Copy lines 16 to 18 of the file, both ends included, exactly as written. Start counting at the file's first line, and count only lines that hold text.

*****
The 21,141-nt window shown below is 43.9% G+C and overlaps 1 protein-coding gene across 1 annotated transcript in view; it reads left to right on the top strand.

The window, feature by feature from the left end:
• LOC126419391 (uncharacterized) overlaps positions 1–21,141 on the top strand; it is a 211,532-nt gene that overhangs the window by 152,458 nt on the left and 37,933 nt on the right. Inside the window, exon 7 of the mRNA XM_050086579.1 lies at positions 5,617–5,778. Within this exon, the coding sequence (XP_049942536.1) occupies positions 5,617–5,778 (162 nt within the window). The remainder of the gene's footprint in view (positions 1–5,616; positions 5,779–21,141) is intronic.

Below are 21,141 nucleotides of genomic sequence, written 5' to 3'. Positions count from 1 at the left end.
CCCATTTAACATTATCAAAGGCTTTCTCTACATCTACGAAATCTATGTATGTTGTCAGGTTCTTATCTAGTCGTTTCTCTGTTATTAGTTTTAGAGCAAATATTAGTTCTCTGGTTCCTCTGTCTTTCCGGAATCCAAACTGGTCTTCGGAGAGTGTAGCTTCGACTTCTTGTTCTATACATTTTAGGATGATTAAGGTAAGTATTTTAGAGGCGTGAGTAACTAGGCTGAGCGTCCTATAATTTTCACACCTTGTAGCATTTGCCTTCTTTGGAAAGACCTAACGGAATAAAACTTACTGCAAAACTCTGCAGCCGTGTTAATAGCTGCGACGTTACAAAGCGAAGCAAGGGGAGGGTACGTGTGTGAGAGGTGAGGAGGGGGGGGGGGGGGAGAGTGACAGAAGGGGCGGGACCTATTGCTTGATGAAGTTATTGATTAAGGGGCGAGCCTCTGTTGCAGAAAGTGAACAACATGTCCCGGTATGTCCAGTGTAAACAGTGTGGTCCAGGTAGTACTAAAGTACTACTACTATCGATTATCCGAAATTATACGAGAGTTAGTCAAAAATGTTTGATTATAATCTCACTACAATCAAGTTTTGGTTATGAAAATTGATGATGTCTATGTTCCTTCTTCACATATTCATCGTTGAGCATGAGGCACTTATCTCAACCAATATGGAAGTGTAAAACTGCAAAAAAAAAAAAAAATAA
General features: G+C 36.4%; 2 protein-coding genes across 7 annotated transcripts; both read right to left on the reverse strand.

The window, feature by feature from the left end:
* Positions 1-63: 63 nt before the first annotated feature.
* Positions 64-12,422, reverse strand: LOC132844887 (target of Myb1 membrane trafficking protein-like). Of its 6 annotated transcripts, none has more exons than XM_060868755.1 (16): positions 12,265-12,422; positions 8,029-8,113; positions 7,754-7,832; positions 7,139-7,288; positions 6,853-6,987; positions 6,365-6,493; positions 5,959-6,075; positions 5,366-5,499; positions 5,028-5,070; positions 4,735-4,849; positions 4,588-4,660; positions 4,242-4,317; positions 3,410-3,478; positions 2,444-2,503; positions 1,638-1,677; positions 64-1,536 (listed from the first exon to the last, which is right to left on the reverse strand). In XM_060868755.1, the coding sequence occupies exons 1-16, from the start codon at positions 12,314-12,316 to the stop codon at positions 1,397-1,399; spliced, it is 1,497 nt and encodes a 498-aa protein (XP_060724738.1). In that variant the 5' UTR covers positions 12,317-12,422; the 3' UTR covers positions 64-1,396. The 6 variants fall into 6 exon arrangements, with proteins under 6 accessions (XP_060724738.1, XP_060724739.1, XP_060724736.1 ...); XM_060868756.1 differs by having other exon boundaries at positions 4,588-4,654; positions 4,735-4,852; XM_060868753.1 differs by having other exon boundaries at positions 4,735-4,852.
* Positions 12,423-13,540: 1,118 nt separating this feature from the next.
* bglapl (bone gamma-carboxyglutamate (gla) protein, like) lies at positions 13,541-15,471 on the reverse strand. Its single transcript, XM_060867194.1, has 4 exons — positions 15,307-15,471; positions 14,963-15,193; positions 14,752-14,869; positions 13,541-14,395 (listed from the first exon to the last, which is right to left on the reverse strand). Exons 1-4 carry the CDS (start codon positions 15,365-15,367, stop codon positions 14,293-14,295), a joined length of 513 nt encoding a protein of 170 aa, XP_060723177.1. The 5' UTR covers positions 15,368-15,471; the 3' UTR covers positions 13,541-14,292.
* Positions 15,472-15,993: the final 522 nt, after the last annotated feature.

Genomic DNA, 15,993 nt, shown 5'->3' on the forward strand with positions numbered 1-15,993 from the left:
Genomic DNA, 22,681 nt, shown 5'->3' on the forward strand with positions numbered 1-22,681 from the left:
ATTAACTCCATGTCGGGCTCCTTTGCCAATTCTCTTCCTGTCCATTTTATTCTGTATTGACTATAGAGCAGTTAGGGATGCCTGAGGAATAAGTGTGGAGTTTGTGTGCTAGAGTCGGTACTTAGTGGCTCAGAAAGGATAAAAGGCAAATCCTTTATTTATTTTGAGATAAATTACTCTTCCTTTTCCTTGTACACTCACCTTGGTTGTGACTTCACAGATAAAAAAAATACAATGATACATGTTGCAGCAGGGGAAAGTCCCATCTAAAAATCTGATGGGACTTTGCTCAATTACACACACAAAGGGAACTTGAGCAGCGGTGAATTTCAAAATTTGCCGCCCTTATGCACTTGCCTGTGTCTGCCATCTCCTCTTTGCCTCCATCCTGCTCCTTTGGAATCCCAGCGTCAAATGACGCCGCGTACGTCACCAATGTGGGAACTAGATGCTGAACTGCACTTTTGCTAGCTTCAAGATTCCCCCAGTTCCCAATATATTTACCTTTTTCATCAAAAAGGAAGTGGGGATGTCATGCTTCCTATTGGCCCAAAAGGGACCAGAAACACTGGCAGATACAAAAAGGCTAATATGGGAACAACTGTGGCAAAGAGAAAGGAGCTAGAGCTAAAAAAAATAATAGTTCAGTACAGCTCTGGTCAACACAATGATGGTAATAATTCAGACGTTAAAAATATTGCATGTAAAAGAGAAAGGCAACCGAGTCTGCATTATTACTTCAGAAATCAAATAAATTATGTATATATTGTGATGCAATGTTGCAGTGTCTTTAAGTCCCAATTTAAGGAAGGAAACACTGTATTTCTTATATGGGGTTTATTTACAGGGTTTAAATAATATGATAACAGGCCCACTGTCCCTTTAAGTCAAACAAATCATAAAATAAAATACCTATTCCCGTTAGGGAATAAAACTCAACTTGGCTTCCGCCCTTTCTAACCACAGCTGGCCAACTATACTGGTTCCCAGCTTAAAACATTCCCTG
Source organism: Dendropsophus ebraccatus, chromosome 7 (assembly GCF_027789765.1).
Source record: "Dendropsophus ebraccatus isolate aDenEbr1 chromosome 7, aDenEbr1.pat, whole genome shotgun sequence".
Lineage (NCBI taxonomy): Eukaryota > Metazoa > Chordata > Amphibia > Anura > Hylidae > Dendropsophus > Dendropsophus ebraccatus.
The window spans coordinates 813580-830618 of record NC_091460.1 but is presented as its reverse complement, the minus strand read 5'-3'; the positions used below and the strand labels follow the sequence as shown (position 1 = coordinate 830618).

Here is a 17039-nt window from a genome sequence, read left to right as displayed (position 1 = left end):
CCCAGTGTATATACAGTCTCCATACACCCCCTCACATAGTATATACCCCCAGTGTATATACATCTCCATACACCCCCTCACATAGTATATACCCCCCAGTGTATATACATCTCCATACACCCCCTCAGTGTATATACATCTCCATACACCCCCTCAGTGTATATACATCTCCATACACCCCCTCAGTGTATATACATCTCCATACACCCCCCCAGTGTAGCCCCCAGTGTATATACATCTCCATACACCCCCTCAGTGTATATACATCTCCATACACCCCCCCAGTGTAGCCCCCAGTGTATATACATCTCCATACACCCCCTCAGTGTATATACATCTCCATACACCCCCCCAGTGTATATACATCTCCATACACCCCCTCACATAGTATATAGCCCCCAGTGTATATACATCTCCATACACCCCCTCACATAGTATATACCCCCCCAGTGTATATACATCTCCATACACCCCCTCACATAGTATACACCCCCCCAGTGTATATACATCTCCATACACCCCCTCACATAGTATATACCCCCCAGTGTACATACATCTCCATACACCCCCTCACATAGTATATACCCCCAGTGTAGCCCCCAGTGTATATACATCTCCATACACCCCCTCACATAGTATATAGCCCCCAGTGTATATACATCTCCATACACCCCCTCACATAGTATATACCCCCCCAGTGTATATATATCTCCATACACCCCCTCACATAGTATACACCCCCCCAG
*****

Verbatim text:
Source organism: Dendropsophus ebraccatus, chromosome 7 (assembly GCF_027789765.1).
Source record: "Dendropsophus ebraccatus isolate aDenEbr1 chromosome 7, aDenEbr1.pat, whole genome shotgun sequence".
Lineage (NCBI taxonomy): Eukaryota > Metazoa > Chordata > Amphibia > Anura > Hylidae > Dendropsophus > Dendropsophus ebraccatus.